Report From 2010 PRSSA National Conference

Washington D.C. — Home of Obama, district of political ideas and tired faces, consistently ranking as one of the most dangerous cities to live in (for crime or state of mind…?) and the city of choice for this year’s Public Relations Student Society of America’s National Conference!

This year I had the pleasure of attending PRSSANC and needless to say it was quite the experience. Can you imagine how excited I was to step into the Marriott Woodely Park Hotel and see hundreds of public relations nerds like myself, running around introducing themselves? The five days I spent at PRSSANC seem like a blur of career advice, business cards, laughs, expensive food, and potential senator husbands. Now that I am back in Chicago, I can finally let all the knowledge and advice from the experts and my peers sink in. Here are some of the main takeaways and reflections that I received from the conference.

Reinvent yourself.

An overall theme that was ingrained in my head by the end of the conference was that to do well in this industry you need to stand out. PR students need to stop approaching public relations in the cookie-cutter way. It’s time to bust out into the industry and go for it. Jeffrey Hayzlett, author of The Mirror Test: Is Your Business Really Breathing? and former Chief Marketing Officer at Kodak, made it clear that we shouldn’t “be afraid to make mistakes; no one is going to die.” We are young and we are willing, so why not brand yourself now? Why not take that step forward today? Look for voids in the industry and create your own niche. Constantly reinvent yourself.

Thrive on a passion.

Jackie Mitchell, Director of Communications and Marketing of the Chicago Red Cross, tells me literally everyday that I am doomed for non-profit because I need to have some substance behind the hours and work I put in. This thought was clearly echoed at the National Conference by many of the speakers who all advocated that being great at public relations is not enough. Communications is just the foundation of being a great PR practitioner; the question is now what can you bring to the table that is different? Take your PR skills and then take your passion in life and marry the two. However, don’t think that your passions can ultimately drive success. Hayzlett asked the audience during his presentation “why are you in the game?” He warned audience members that “passion is not a substitute for planning.” Like any marriage, the one between your career skills and your passion will be a rocky road, but when you find the sweet spot, everything will fall into place.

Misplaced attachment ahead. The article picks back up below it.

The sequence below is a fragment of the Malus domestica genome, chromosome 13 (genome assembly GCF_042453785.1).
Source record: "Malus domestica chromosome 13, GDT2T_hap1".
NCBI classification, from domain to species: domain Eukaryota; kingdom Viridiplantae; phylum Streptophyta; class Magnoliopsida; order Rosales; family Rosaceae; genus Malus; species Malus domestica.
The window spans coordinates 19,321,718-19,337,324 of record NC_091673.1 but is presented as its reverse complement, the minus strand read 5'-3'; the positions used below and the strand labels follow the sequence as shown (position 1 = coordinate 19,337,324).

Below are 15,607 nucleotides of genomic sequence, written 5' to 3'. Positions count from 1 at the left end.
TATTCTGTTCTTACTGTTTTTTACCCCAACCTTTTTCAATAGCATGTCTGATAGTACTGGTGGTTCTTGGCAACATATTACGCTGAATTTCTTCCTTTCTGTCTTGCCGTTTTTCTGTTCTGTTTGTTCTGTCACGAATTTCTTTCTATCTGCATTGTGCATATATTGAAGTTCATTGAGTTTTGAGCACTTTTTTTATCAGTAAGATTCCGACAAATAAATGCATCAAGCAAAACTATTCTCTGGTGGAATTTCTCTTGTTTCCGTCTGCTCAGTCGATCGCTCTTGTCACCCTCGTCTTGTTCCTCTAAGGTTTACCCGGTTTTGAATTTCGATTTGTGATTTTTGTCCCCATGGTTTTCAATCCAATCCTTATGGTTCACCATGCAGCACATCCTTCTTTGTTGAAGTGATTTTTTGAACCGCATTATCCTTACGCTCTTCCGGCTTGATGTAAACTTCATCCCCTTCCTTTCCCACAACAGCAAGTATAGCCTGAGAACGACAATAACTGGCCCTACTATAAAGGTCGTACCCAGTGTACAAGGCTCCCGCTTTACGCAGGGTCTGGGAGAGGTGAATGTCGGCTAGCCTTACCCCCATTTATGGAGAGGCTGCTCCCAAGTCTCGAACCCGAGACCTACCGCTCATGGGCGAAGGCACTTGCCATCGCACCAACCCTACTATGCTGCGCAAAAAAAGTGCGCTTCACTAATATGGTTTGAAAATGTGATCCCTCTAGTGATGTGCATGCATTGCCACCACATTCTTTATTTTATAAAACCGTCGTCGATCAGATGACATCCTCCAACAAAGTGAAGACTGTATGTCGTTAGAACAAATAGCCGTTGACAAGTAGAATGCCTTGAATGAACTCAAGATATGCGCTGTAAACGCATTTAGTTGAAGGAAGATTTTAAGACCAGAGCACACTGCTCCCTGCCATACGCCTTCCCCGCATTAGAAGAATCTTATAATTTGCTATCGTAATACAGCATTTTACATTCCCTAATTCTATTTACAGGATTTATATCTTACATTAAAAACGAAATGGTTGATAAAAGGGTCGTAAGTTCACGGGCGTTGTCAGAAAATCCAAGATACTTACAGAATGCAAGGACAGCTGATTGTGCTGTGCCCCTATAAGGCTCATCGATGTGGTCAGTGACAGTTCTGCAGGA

Have a strategy to create a relationship.

With social media being an obvious hot topic everywhere you look, many development sessions were geared towards strategy and how to be effective when dealing with the digital space. Brandi Boatner, External Relations Professional at IBM, told students “it’s not about ROI, it’s about the IOR, impact of the relationship.” While everyone agreed that social media is about building that relationship with the consumer, the concept of strategy varied. Alan Kelly, CEO of Playmaker Systems, has developed a sort of Periodic Table for social media strategy called the “Playmaker’s Table of Influence Strategies” that categorizes digital marketing in three separate columns: Assess, Condition, Engage. Listening to Kelly speak about one set framework to social media strategy was intriguing but I am not sure I completely agree. On the other hand, Charlene Li, co-author of “Groundswell,” spoke about losing control to gain the relationship over the social media space. In my opinion, social media strategy is not something that can be narrowed down and categorized; every company is going to play a different game to form that relationship between the brand and the customer.

Be the future and be effective.

I was told on several occasions throughout the development sessions that public relation professionals are going to be the next CEO’s. The future is in our hands whether we like it or not so we need to take advantage of our resources. Richard Levick, CEO of Levick Strategic Communications, told students that we should “first seek to understand, then to be understood.” Levick urged students to develop and maintain an abundance mentality and to believe that there is a win-win solution, even in a crisis situation. Michael Herman, CEO of Communications Sciences International, advised that students “know when to shut up” and to “value people and use things, not the opposite.” Students need to realize that being in public relations means being a change agent. We have the ability to change the way the game is played; we have the ability to utilize the massive turning point in this industry and find a way to empower people and ideas.

After leaving PRSSANC, I can assure you, the future of the public relations industry is in good hands. The peers that I met have everything: the skills, the strategy, the mindset, the drive, the passion, the heart. Are you ready for us?

I leave you with a bit of advice from Jim Margolis, Obama’s main media man:

“I still have hope, I hope you do too. Let’s go change the world.”

Lauren Snyder is a sophomore at DePaul University in Chicago with a major in Public Relations. She currently is the Communications and Marketing intern for the American Red Cross of Greater Chicago where she is working to advance digital efforts and promote the Holiday campaign. She is graduating college a year early to jump into the industry and move to New York City to completely destroy any evidence of her former “Maryland farm girl” background. Connect with her on her blogTwitter or email.

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